The ChemEng365 campaign concluded at the end of May when Geoff’s term as president ended. But of course, all the amazing chemical engineering research and innovation still goes on. So, it seems only fitting to give you a research round-up on all things chemical and process engineering for the month of June – just in case you missed anything!
Injectable hydrogel could help wounds heal more quickly
But the use of lithium batteries hasn’t been without some issues. For example, in 2013 Boeing was forced to ground its entire 787 Dreamliner fleet after problems were detected with the lithium ion batteries in the plane’s electrical system. The batteries reportedly burst into flames under some conditions – not a good state of affairs at 43,000 feet!
For timid slow moving animals, hedgehogs and their relations are found all over Asia, Africa and Europe.
A few years ago they were the subject of a chemically-engineered joke when ‘Hedgehog Flavoured Crisps’ (potato chips) were sold in the UK.
Thankfully, no hedgehogs were hurt in their manufacture, but their taste (whatever that was) was mimicked using pork fat.
Now the hedgehog name has been used in the context of a new environmentally-friendly paint, and other applications.
University of Michigan researchers have developed a process that can sprout microscopic spikes on nearly any type of particle. They are called “hedgehog particles” due to their bushy appearance under the microscope.
Those of you with long memories will remember a classic space movie from 1956 called Forbidden Planet. The film (and subsequent cult stage play) features an unusual cinema icon – Robby the Robot.
Full of personality, Robby clanked his way around the film and has been doing so ever since in film and TV cameos up to the present day.
Robby has helped to set an image of our mechanical friends that lingers today, but in reality the world of robotics is much more diverse, and can even appear stranger than fiction itself.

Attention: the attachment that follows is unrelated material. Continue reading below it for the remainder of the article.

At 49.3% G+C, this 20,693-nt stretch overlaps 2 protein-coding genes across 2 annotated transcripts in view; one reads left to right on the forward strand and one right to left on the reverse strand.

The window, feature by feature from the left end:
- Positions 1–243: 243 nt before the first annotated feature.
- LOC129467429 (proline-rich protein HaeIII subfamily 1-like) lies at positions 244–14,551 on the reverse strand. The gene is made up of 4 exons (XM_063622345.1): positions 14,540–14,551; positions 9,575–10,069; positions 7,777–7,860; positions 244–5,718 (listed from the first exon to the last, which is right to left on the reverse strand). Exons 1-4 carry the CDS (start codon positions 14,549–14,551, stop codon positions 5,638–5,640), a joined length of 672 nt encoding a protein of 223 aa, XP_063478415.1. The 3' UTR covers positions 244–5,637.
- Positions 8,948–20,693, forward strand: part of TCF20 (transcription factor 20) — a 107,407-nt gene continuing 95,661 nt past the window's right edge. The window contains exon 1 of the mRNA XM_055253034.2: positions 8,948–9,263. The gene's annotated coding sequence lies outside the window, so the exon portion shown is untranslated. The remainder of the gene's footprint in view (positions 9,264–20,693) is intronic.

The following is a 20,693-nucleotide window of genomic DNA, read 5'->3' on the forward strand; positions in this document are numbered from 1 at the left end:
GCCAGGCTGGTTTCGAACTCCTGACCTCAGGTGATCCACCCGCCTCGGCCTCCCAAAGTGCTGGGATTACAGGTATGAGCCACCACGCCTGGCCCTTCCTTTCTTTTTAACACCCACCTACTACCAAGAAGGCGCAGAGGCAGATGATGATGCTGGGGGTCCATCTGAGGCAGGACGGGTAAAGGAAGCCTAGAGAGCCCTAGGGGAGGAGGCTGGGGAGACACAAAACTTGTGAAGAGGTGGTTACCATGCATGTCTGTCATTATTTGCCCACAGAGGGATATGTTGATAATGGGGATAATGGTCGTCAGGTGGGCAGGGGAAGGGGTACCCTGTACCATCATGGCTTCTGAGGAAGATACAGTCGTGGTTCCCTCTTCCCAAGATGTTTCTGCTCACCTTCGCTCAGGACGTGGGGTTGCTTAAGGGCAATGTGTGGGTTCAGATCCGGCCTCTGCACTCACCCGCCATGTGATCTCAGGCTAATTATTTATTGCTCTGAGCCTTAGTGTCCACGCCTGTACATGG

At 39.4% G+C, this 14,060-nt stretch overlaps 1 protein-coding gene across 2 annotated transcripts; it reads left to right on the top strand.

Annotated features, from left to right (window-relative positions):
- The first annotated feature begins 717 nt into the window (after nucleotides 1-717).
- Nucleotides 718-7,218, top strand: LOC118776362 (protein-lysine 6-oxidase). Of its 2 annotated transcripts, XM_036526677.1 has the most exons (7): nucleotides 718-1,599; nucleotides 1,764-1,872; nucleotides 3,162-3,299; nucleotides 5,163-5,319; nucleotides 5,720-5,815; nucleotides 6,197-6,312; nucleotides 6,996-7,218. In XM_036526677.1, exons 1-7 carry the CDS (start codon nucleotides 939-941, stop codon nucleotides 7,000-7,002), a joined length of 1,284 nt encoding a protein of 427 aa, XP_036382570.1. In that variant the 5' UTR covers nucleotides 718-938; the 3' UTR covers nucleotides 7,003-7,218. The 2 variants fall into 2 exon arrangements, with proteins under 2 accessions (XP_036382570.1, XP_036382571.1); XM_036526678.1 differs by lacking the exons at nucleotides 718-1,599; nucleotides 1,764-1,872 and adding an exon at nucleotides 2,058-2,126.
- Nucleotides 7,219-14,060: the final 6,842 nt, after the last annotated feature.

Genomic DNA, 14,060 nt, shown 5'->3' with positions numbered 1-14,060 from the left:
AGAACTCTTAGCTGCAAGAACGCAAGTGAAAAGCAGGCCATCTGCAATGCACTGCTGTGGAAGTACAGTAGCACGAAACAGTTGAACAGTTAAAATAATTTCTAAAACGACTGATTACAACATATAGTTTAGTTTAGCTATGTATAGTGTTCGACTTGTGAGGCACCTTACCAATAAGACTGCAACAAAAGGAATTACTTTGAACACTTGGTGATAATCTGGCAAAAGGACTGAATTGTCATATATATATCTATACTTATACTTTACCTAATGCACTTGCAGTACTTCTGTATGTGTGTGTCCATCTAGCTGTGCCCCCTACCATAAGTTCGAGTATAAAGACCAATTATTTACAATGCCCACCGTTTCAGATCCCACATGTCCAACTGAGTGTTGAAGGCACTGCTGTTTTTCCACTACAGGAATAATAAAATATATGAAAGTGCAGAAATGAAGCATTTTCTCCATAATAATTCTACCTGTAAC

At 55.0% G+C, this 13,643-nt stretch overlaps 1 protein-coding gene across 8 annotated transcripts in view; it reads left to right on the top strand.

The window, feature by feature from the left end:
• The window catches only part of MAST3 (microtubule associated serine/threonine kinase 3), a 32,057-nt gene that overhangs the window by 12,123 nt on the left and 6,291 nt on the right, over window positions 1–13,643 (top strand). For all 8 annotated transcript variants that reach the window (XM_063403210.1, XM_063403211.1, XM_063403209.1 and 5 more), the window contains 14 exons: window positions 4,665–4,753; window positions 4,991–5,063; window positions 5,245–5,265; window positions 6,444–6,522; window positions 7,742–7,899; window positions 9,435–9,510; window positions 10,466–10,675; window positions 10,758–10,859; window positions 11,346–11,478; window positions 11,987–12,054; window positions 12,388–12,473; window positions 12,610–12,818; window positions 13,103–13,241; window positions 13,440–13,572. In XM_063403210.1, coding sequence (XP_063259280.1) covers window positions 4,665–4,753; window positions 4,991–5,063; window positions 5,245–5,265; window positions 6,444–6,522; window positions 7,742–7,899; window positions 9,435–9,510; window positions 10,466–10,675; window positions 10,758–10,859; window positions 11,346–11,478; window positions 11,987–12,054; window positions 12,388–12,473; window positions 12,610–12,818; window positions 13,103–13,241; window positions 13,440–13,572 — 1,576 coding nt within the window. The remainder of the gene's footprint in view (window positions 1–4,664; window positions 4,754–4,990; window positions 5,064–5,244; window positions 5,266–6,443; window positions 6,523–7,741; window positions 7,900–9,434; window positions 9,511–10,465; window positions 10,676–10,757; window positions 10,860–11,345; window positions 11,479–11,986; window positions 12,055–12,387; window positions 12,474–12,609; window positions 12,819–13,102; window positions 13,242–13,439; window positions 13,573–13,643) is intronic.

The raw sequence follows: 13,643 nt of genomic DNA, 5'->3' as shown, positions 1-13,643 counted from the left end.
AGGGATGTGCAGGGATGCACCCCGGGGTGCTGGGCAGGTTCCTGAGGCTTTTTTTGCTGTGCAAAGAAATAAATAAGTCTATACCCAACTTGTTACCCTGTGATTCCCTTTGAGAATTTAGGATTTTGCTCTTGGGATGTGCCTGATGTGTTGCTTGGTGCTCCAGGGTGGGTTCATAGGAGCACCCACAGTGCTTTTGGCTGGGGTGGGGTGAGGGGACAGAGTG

One of the latest robotics projects involving chemical engineers is work being undertaken at the University of Michigan. They are attempting to create robots smaller than a grain of sand and have already shown how chains of self-assembling particles could serve as electrically activated muscles in tiny machines.
I’ve blogged a few times over the past five months about 3D printing. It’s one of those technological developments which has attracted the attention of chemical engineers, despite some apparent anomalies.
Our profession spends much of its time producing items on a massive scale. We deal in huge volumes which provide food, energy, water and healthcare to hundreds of millions of people.
By contrast, 3D-printing operates in small numbers – even ones and twos. In fact, I think 3D-printing is synonymous with the phrase ‘hand-made’ – unique, custom-designed, high quality and carefully crafted. Who knows, 3D printing may herald the end of some traditional skills.
Another fascinating feature of 3D-printing is its ability to produce or mimic things we find difficult. An example is the shell of a starfish.
Echinoderm sea creatures such as brittle stars have ordered rounded structures on their bodies that work as lenses to gather light into their rudimentary eyes. Under the microscope, the shell looks like little hot air balloons that are rising from the surface.
When you think of data storage, I think it would be safe to assume that water is not the first thing that comes to mind. Rather it is hardware and electronic components that we associate with storing our information, such as saving documents on a USB pen drive or computer hard-drives.
The team, led by Sharon Glotzer, the Stuart W. Churchill Professor of Chemical Engineering at the University of Michigan, have discovered a new method for storing data in microscopic particles suspended in a solution, also referred to as “wet computing”.